Individual solar cells are wired
together in series-parallel arrangements
to create the voltages and currents
necessary for the solar panel’s
application. This requires creating a grid
of wires and supporting metallic traces
for the interconnections which add to
the area and also contribute electrical
losses like any wires do in a DC circuit.
The wires and traces also block light.
Modern solar panels incorporate
protective diodes that help prevent
heavy current overloads if a portion of
the panel is shaded. While effective, the
diodes create their own electrical losses
in terms of normal voltage drop and
Solar cell and solar panel images
This value is generally 0.01 to
0.05 ohms — 10 to 50
milliohms — hardly anything in
terms of adding to the load
resistance. However, with such a
small sense resistor the voltage
drop is also small. To compensate,
the multimeter adds a voltage
amplifier across the sense resistor
to boost the voltage to a
measureable quantity for the A/D
The gain of the voltage
amplifier is used in calculating the
voltage drop and resulting current
value. So, if the voltage drop
across a 0.01 resistor is
one millivolt and the gain of the
voltage amplifier is set at 100, the
Now, let’s get started on two of the solar panel
experiments. You can find complete details on these
and the other experiments including background
information, equipment setup, and experiment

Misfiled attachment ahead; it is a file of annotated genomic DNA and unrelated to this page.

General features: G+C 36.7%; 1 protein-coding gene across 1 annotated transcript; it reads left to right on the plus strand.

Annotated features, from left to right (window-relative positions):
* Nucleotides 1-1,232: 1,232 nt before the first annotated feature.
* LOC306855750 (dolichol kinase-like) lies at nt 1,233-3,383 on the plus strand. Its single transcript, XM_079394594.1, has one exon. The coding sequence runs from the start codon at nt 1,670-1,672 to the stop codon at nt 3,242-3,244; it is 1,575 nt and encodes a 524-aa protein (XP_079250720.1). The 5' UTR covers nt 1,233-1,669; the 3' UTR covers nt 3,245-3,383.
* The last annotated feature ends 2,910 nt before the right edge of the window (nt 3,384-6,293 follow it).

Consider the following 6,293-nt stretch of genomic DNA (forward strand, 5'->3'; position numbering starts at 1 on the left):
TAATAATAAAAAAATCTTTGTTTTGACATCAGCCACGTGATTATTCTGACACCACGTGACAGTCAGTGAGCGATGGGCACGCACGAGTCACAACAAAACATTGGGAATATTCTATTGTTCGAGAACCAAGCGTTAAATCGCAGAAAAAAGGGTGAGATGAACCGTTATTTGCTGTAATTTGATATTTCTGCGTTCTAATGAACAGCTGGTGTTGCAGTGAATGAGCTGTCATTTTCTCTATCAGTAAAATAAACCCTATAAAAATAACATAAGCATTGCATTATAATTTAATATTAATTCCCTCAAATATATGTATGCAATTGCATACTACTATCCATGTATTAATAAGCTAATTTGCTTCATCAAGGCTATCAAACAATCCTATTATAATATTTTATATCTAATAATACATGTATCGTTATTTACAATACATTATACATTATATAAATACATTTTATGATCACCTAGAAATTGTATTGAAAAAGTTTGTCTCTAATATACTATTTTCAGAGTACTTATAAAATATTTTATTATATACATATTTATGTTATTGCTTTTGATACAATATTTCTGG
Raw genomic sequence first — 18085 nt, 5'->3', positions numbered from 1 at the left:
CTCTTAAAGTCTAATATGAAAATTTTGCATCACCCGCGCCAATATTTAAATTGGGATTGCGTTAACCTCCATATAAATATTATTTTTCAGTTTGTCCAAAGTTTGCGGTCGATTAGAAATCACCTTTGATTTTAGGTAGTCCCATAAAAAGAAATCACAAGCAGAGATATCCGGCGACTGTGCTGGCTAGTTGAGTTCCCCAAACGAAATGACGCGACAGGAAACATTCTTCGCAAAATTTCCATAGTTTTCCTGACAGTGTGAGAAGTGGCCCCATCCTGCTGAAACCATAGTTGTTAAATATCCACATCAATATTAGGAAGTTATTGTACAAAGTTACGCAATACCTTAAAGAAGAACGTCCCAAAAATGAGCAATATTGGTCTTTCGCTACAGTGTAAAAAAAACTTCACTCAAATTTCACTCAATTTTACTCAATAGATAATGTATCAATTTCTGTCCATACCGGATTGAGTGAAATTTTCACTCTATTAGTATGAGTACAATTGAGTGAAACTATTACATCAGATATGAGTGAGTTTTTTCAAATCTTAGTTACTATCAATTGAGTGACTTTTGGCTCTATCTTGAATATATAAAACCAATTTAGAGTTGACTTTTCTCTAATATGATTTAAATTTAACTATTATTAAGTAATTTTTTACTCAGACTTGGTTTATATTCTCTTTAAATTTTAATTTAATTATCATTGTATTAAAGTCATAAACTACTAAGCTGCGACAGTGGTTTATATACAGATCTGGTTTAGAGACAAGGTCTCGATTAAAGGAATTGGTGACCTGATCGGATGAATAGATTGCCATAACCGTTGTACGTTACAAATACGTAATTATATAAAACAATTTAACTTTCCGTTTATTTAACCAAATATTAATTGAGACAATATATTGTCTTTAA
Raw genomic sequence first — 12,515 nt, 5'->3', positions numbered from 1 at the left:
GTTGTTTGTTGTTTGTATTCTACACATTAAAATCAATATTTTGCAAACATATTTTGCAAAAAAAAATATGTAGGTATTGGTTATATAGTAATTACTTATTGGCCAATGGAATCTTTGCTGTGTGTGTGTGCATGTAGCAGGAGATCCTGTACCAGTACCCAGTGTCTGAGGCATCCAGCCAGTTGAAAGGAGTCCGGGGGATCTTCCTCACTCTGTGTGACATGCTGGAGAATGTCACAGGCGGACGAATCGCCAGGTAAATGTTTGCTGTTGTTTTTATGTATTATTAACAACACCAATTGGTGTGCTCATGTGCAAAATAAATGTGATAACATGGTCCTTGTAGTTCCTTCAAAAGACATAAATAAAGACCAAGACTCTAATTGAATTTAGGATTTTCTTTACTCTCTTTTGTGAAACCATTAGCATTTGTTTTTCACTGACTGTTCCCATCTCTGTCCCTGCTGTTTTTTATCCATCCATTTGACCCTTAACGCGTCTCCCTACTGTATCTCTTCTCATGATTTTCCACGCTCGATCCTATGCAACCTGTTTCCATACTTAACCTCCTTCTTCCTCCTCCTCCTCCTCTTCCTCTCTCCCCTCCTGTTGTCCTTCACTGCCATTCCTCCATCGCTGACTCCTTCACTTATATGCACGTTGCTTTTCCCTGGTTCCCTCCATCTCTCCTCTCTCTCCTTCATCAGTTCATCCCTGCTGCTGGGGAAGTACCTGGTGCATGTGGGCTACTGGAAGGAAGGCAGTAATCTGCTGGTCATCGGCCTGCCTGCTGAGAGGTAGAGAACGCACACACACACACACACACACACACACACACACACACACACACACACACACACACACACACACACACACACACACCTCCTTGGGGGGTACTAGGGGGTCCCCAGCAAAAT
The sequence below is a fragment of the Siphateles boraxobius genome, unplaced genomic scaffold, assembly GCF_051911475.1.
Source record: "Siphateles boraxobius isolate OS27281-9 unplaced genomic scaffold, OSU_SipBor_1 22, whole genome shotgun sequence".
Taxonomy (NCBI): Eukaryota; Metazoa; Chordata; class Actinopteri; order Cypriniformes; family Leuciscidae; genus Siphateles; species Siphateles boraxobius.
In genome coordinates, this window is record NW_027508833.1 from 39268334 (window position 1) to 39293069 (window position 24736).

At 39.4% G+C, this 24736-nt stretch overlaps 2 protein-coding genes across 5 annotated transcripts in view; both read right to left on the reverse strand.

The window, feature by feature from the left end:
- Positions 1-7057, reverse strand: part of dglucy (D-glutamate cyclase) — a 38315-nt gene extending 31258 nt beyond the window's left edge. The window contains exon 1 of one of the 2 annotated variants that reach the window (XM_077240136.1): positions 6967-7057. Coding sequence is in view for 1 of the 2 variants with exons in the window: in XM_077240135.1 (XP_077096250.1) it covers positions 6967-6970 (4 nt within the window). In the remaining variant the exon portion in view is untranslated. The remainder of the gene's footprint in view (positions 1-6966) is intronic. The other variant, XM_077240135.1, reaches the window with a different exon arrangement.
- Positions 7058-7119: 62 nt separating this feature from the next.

procedures at www.learnonline.com. Just click on the
Experimenter Kits menu selection. Then click on the
selected experiment for your chosen processor.
Solar Experiment #1:
Sunlight versus Artificial Light
This experiment demonstrates the difference
between sunlight and artificial light as it strikes a solar
panel. It shows that sunlight provides a constant source
of voltage and current while artificial light produces
“ripples” due to its AC nature. The ripples are a result of
the 60 Hz AC that powers the incandescent light bulbs
and fluorescent lights.
Aim the solar panel at an open window with the
sun shining (Figure 7). Notice the steadiness of the
voltage output. Now expose the solar panel to artificial
light from an incandescent bulb or overhead fluorescent
light. Notice the ripples on the panel’s output. This is
due to the 60 Hz AC that powers the artificial light.
Go back to the window for another look at the steady
Now, expose the solar panel to a higher intensity
of artificial light by moving it closer to the light source
(Figure 8). Note the expected increase in voltage, as
well as the increase in ripples. This is a simple experiment, but few people have ever seen artificial light and
sunlight measured this way — this may include you, too.
Figure 7. Solar Panel Output for Sun and Artificial Light.
Figure 8. Expanded View of Solar Panel Output.